New regulations for for-profit colleges and new protections for their students might be moving closer to reality this week, after a federally appointed panel spent several days in Washington, D.C., considering the U.S. Department of Education’s proposed rules.
The rule, which is strongly supported by the APA’s national affiliate, the National Education Association (“NEA”), would require for-profit colleges to demonstrate that their vocational students are learning what they need to get jobs (or “gainful employment.”) These schools commonly rely on millions of dollars in taxpayer money to operate, and federal officials have said that they want to make sure that the public investment pays off for students.
President Obama addressed the issue this summer, saying, “There have been some schools that are notorious. Students aren’t getting what they need to be prepared for a particular field. They get out of these for-profit schools loaded down with enormous debt. They can’t find a job. They default. The taxpayer ends up holding the bag…and the for-profit institution is making out like a bandit.”
Ninety-six percent of students at for-profit colleges borrow money from the federal government to attend, compared to 13 percent of public community college students, according to government reports. Those students, on average, also pay four times as much in tuition as community college students, but they’re also much less likely to graduate and get a job.
Students attending for-profit colleges accounted for 47 percent of all federal loan defaults in 2008 and 2009. Even worse, according to government investigators, some schools have purposefully deceived students and federal authorities about the value of their academic programs and the true costs of enrollment. Frequently, their victims are low-income students, women, students of color, and military veterans.
One of them, Iowa’s Eric Schmitt, told the U.S. Senate in 2011 that he owed about $50,000 for a two-year paralegal degree, which employers scoffed at. Since earning the degree, he had worked as a flagman on road construction sites, an assembly-line worker in a pesticide plant, and a warehouse custodian on the 6pm to 4am shift. “If it weren’t for my wife,” he told the NEA Advocate, “I’d be destitute on the streets.”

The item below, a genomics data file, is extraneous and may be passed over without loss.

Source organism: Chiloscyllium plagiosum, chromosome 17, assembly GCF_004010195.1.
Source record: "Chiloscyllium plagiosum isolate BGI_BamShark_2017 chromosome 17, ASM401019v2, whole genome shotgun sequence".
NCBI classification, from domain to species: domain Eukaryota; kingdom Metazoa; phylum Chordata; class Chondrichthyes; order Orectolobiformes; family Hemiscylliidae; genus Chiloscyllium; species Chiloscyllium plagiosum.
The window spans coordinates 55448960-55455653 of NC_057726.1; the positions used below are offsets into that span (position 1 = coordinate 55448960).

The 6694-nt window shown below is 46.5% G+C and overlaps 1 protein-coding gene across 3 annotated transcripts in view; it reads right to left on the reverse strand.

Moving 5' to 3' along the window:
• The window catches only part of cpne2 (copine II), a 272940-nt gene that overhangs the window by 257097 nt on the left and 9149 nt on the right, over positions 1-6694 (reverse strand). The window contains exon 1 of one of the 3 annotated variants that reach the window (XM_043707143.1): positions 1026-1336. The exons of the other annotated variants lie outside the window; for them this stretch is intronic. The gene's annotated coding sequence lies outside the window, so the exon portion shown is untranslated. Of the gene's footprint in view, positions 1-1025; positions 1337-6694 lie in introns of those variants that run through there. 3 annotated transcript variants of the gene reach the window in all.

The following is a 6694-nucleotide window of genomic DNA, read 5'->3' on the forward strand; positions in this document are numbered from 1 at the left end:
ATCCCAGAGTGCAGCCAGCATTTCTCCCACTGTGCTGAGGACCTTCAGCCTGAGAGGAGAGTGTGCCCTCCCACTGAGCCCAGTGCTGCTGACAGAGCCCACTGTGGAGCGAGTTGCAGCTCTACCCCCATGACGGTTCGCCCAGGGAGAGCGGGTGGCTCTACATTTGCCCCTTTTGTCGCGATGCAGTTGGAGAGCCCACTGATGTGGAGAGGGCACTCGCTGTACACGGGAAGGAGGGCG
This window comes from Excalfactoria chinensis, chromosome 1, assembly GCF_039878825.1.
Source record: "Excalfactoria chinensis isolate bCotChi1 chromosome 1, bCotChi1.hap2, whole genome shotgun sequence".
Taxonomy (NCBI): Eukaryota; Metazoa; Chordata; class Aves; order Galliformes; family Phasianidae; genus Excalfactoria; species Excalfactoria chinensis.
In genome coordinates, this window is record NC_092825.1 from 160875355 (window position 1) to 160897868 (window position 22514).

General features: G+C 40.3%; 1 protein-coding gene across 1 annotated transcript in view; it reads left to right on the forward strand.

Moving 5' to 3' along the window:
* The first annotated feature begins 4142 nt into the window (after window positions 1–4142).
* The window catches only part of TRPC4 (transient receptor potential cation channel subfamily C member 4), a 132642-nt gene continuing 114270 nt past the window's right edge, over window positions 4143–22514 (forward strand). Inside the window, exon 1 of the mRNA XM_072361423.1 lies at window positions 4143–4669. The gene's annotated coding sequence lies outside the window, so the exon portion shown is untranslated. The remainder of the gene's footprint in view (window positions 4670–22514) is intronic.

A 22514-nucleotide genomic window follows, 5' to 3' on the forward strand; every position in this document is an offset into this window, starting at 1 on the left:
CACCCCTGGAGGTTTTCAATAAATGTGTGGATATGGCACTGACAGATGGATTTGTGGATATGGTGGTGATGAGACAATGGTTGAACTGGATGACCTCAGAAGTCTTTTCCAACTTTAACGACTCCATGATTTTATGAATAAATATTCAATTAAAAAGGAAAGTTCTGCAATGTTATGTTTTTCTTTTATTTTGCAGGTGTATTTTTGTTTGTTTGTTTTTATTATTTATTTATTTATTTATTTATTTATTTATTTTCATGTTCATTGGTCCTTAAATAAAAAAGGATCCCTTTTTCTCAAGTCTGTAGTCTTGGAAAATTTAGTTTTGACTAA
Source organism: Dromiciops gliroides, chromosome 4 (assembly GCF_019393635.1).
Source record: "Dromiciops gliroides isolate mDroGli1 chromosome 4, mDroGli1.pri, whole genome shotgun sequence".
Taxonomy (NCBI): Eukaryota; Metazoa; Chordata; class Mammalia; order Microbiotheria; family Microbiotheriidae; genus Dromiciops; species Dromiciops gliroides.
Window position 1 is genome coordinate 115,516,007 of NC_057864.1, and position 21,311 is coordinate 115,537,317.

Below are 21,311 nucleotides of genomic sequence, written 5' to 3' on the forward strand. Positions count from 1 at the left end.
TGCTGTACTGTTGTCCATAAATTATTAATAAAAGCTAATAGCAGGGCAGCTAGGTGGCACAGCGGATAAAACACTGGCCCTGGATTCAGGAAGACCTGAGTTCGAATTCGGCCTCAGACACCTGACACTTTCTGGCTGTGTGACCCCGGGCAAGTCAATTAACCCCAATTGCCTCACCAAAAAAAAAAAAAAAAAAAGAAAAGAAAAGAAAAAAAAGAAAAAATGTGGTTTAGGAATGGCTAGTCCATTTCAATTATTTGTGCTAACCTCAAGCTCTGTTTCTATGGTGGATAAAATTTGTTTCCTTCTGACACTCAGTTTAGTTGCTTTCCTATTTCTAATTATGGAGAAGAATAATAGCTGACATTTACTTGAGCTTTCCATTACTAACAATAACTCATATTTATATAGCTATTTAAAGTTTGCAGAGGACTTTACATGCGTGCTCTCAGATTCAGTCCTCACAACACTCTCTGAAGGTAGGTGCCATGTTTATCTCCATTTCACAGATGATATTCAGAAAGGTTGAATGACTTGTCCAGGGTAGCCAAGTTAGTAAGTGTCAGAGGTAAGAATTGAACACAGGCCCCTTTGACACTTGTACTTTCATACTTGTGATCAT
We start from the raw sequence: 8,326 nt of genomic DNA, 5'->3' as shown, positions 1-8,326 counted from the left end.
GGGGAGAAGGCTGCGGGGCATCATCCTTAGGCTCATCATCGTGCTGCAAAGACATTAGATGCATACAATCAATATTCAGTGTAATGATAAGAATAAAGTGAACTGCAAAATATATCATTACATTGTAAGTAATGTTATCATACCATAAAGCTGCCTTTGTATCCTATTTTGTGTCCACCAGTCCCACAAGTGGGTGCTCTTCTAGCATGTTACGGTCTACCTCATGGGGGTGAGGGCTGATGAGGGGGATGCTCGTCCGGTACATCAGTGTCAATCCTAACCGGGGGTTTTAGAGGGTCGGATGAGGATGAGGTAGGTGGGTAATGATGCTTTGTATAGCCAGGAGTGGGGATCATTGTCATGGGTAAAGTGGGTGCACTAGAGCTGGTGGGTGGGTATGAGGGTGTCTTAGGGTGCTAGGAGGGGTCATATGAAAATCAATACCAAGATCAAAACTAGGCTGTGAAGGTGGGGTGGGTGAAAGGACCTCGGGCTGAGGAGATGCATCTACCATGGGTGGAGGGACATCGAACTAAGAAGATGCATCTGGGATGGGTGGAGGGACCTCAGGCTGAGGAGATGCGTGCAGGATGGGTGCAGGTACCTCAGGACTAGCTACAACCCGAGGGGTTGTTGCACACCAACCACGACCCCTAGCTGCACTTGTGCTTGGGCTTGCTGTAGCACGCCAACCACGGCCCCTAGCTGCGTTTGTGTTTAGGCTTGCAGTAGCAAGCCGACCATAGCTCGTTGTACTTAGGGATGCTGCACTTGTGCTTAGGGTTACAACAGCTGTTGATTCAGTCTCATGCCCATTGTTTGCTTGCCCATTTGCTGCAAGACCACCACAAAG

Protective rules have been a long time in the making. In 2011, at the urging of NEA and other student advocates, the Department of Education (“DOE”) published a rule that required for-profits to meet specific standards around loan defaults and debt-to-income ratios among their graduates—or lose their Title IV funding. But a judge set it aside in 2012. Now, the DOE has drafted new regulations, but submitted the proposal to a rulemaking committee to attempt to create a policy consensus among all the stakeholders. Whether that panel will achieve consensus remains to be seen. For its part, NEA has submitted written comments to federal authorities calling for appropriate and vigorous protections for students.
“We certainly hope the process results in a strong and enforceable rule that protects students and taxpayers,” said Mark F. Smith, NEA’s senior policy analyst for higher education. “If the negotiators cannot reach consensus on such a rule, we support the Department proceeding on its own.”